The drives and associated computer-readable media provide nonvolatile storage of data, data structures, computer-executable instructions, and so forth. For the computer 1802, the drives and media accommodate the storage of any data in a suitable digital format. Although the description of computer-readable media above refers to a HDD, a removable magnetic diskette (e.g., FDD), and a removable optical media such as a CD or DVD, it should be appreciated by those skilled in the art that other types of media which are readable by a computer, such as zip drives, magnetic cassettes, flash memory cards, cartridges, and the like, may also be used in the exemplary operating environment, and further, that any such media may contain computer-executable instructions for performing novel methods of the disclosed architecture.
A number of program modules can be stored in the drives and volatile memory 1812, including an operating system 1830, one or more application programs 1832, other program modules 1834, and program data 1836. The one or more application programs 1832, other program modules 1834, and program data 1836 can include the authoring component 102, access component 108, search control 104, settings 110, document 106, search results 112, search controls (200 and 204), settings (202 and 206), search control 302, settings (or control parameters) 304, full or partial search results 308, share location 310, and the UIs/functionality associated with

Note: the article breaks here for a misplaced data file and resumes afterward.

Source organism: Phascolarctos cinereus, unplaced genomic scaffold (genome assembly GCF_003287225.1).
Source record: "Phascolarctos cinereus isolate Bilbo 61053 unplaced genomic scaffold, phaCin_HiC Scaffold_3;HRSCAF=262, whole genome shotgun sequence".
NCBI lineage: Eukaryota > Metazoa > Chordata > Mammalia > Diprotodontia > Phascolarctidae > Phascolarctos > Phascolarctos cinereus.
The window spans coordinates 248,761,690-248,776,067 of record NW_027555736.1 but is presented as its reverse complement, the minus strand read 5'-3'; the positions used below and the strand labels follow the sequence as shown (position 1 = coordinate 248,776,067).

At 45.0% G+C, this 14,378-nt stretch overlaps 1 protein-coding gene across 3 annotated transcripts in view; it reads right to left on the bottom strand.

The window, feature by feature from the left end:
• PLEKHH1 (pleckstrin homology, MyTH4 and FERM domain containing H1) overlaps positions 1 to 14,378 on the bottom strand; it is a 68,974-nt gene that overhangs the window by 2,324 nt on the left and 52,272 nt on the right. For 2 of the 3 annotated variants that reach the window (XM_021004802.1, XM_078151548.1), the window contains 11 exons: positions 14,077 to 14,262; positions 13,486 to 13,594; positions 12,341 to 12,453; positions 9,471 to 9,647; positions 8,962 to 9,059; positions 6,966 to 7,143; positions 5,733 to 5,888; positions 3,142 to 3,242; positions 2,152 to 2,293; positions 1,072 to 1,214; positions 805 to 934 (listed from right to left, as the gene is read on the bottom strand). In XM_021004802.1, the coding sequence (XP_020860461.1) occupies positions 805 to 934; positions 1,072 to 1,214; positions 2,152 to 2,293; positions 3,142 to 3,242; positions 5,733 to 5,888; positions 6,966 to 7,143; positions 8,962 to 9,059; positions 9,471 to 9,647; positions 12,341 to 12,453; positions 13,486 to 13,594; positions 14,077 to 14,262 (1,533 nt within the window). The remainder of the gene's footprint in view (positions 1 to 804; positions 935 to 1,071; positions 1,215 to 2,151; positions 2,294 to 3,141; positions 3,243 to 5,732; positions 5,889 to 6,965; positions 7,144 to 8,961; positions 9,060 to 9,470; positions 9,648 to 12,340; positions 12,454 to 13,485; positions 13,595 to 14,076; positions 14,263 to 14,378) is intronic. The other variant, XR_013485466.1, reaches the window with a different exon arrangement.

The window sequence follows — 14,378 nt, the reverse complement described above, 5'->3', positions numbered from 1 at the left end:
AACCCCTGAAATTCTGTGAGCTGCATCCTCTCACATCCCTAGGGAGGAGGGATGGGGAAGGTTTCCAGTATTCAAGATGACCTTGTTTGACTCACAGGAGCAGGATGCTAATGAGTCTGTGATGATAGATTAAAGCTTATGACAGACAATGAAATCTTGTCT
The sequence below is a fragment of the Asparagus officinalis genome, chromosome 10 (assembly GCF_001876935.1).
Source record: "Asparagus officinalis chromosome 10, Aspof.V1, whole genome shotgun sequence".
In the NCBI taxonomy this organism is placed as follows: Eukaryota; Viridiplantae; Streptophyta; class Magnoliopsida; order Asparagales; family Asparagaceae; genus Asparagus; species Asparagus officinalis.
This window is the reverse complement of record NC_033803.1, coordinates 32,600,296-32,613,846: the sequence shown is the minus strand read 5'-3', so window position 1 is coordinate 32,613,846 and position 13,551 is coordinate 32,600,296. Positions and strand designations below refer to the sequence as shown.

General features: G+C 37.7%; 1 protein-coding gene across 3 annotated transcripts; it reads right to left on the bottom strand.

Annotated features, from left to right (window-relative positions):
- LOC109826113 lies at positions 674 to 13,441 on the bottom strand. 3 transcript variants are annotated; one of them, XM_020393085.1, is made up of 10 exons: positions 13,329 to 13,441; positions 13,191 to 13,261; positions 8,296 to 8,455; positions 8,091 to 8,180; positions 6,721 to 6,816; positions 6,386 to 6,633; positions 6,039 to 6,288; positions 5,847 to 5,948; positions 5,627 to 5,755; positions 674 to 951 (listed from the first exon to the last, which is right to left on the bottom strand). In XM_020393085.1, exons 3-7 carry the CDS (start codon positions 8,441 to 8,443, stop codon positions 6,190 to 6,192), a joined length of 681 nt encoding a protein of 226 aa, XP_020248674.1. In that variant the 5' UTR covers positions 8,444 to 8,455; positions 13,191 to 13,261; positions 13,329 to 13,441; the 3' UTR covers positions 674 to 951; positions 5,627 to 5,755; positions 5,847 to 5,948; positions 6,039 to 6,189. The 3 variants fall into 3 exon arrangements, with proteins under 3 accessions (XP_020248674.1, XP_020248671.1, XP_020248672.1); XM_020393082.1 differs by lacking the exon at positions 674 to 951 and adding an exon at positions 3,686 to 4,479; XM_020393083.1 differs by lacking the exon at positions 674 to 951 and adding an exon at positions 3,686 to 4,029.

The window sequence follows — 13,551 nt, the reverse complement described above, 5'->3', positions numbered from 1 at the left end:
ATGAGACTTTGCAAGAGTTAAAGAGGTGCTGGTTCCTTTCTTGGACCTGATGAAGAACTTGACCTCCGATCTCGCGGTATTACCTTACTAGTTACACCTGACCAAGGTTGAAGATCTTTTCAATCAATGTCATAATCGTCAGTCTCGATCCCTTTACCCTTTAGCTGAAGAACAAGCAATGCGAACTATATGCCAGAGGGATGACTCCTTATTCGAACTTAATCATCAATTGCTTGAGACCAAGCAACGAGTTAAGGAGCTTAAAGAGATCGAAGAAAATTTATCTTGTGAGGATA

All or portions of the operating system, applications, modules, and/or data can also be cached in the volatile memory 1812. It is to be appreciated that the disclosed architecture can be implemented with various commercially available operating systems or combinations of operating systems.